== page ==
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Current and former program leaders (from left to right): Teresa Greely and Angela Lodge.

Teresa Greely

Faculty Coordinator Education & Outreach
Biological Oceanographer & Science Educator
Ph.D.,University of South Florida, 2008
Office Phone: 727.553.3921
CV: View PDF

Areas of Interests

Dr. Greely provides expertise in the areas of biological oceanography, ecological physiology, marine fishes, and ocean science education. She has broad research interests which encompass teaching and training about the ocean sciences in three areas: graduate and undergraduate education, teacher education, and ocean literacy amongst youth. She currently coordinates four education programs: The Oceanography Camp for Girls (OCG), the In-service Teacher Oceanography Workshops (In-TOW), the National Ocean Science Bowl’s regional Spoonbill Bowl competition, and the Teaching and Communication Ocean Sciences Graduate Certificate Program.

In addition to teaching natural sciences and science education courses, Dr. Greely, also developed a series of graduate courses focused on teaching and communicating ocean sciences. Programs and courses are designed to teach science parallel to the way science is practiced in a research setting: courses are inquiry based, experiential, and learner guided.

Dr. Greely’s current research encompasses Ocean Literacy and reasoning about ocean issues by determining the influence of content, experience, and morality. The objective is to determine what youth around the world know about the ocean, what their attitudes are about ocean stewardship, and what they think about ocean issues.

Ecology and physiology of oceanic and estuarine fishes, age and growth, graduate and undergraduate teaching, teacher education, ocean literacy, and communicating science.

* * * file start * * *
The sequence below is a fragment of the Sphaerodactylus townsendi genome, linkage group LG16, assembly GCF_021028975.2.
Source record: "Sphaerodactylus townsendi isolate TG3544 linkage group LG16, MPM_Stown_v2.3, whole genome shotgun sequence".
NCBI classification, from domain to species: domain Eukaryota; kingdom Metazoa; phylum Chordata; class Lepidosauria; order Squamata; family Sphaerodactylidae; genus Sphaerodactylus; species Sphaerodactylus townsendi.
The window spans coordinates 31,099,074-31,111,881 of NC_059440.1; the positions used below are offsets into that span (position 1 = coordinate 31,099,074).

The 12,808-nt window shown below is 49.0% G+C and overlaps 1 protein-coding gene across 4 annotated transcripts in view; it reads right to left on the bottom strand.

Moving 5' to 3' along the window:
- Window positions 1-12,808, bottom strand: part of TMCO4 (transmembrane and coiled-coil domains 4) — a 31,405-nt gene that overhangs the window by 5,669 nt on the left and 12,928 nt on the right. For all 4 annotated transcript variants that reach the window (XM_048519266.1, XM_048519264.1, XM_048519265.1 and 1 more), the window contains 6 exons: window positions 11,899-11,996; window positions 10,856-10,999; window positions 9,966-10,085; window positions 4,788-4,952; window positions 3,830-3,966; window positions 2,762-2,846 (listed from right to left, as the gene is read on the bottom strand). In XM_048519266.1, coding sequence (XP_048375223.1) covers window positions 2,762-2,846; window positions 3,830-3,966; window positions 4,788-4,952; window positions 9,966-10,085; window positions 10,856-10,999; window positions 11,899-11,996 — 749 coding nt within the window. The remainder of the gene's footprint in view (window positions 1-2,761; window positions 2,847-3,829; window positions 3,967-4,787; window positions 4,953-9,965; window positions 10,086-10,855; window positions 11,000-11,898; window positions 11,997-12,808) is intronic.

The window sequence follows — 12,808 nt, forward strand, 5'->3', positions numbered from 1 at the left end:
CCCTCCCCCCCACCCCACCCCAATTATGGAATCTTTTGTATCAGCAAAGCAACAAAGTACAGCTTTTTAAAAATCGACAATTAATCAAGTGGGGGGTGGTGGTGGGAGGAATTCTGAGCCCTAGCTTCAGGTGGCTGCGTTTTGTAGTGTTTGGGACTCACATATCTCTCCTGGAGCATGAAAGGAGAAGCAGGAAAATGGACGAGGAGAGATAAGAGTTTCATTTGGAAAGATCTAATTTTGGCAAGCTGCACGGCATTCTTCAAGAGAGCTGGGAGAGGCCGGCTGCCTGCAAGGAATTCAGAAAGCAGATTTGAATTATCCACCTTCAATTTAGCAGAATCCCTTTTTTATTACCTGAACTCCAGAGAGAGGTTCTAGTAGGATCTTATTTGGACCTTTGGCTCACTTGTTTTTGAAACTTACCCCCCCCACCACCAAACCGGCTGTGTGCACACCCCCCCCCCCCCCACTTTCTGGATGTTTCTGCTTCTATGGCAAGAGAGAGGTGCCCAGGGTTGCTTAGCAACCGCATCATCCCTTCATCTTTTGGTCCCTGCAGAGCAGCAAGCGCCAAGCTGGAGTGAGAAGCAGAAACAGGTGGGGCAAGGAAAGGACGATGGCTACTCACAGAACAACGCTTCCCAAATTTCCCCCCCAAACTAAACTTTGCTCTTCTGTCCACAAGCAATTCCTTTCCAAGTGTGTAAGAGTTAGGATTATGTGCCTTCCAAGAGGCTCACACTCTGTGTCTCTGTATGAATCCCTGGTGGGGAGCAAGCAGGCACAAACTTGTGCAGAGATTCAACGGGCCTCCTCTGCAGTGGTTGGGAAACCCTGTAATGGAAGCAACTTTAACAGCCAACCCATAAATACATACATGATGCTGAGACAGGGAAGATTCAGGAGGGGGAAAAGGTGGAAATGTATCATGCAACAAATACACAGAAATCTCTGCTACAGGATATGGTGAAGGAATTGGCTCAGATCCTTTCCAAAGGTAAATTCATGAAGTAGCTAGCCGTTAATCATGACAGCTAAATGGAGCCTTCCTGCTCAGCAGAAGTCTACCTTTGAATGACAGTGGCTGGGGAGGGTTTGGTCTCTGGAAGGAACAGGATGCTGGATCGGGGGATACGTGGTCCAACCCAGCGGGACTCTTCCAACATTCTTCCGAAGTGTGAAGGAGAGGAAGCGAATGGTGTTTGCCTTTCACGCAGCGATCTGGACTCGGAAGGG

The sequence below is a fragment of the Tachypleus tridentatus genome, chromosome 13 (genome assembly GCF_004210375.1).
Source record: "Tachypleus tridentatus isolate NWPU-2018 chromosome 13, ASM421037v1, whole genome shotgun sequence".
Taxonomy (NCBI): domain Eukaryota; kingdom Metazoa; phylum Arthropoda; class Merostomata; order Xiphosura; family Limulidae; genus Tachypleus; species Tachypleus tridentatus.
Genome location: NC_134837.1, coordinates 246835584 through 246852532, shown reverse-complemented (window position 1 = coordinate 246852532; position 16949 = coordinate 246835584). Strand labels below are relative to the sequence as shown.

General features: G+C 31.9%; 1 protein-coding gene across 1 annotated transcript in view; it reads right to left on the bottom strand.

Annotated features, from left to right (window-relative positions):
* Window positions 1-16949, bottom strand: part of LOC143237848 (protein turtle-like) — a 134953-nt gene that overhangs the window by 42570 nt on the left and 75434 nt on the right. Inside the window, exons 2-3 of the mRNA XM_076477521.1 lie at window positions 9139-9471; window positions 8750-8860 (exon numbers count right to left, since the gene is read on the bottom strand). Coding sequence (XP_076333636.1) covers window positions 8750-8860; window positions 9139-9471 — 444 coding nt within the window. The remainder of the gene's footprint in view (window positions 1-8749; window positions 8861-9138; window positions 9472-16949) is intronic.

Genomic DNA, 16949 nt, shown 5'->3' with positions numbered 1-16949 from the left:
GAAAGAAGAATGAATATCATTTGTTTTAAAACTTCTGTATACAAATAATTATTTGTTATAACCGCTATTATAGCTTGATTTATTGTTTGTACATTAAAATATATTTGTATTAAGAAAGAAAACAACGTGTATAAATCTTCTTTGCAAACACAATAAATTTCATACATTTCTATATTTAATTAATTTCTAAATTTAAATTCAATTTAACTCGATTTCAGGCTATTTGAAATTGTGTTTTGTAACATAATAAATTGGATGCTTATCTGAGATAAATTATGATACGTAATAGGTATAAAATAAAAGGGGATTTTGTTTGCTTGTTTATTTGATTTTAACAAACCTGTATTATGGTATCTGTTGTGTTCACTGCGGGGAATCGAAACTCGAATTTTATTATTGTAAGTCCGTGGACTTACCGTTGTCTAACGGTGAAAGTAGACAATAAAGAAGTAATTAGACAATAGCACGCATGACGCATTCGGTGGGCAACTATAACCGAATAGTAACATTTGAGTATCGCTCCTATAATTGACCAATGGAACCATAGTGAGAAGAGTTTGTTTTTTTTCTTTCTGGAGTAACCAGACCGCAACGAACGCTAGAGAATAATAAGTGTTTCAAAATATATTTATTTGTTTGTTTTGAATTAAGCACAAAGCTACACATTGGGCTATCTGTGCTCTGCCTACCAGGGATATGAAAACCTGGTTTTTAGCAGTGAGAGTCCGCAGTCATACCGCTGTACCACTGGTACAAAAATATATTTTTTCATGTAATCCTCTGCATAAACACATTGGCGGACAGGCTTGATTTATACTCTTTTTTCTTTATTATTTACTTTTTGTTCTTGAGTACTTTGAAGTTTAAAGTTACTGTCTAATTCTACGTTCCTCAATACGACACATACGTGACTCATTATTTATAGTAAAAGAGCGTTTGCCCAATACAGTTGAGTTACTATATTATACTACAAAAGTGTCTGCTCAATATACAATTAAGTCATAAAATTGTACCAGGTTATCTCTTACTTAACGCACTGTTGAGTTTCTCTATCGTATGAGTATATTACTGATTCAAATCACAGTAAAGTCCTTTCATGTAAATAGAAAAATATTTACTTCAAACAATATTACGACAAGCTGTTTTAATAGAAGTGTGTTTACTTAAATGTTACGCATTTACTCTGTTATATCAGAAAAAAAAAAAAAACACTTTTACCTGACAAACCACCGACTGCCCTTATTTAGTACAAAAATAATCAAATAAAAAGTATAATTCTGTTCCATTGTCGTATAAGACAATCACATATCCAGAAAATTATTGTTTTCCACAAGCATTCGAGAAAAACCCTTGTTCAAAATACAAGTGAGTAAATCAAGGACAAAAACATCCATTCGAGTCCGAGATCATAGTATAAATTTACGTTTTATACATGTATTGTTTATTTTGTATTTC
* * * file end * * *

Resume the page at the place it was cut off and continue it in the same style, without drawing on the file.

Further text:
Ocean literacy is an international issue necessary to sustain environmental, economic and human health. Ocean issues with conceptual ties to science and society have captured the attention, imagination and concern of international audiences: Global climate change, over fishing, pollution, freshwater shortages, energy and commerce. We look increasingly to the ocean for our everyday needs and sustainability.

However, a broad disconnect exists between what scientists know and the public understands about the ocean. Thus, there is a critical global need to advance ocean literacy. This book provides new metrics for ocean literacy and introduces ocean socioscientific issues (OSSI) and stewardship as essential components.

Three questions are analyzed: What teens understand about the ocean, how they feel about ocean stewardship, and how understanding and feelings are organized when reasoning about ocean socioscientific issues. The analysis should help shed light on current US ocean literacy constructs to go beyond cognitive understanding and include engaging learners in how to apply what they know through actions as citizens, stewards and consumers.


Greely, Teresa, “Ocean literacy and reasoning about ocean issues: The influence of content, experience and morality” (2008). Theses and Dissertations. Paper 271.

Greely, T. M. and Lodge, A. “Measuring Ocean Literacy: What teens understand about the ocean using the Survey of Ocean Literacy and Egament (SOLE)” American Geophysical Union, Fall Meeting 2009, abstract #ED32A-08.

Greely, Teresa (2010) “Ocean Literacy and Reasoning about Ocean Issues” Lambert Academic Publishing ISBN 978-3-8383-4638-0, paperback, 240 Pages

Greely T., Lodge A., Betzer P., Pyrtle A., and Ivey S. “Broadening the Impacts of Graduate Education and Training: Contributions to Ocean Literacy & Communications Across Disciplines“

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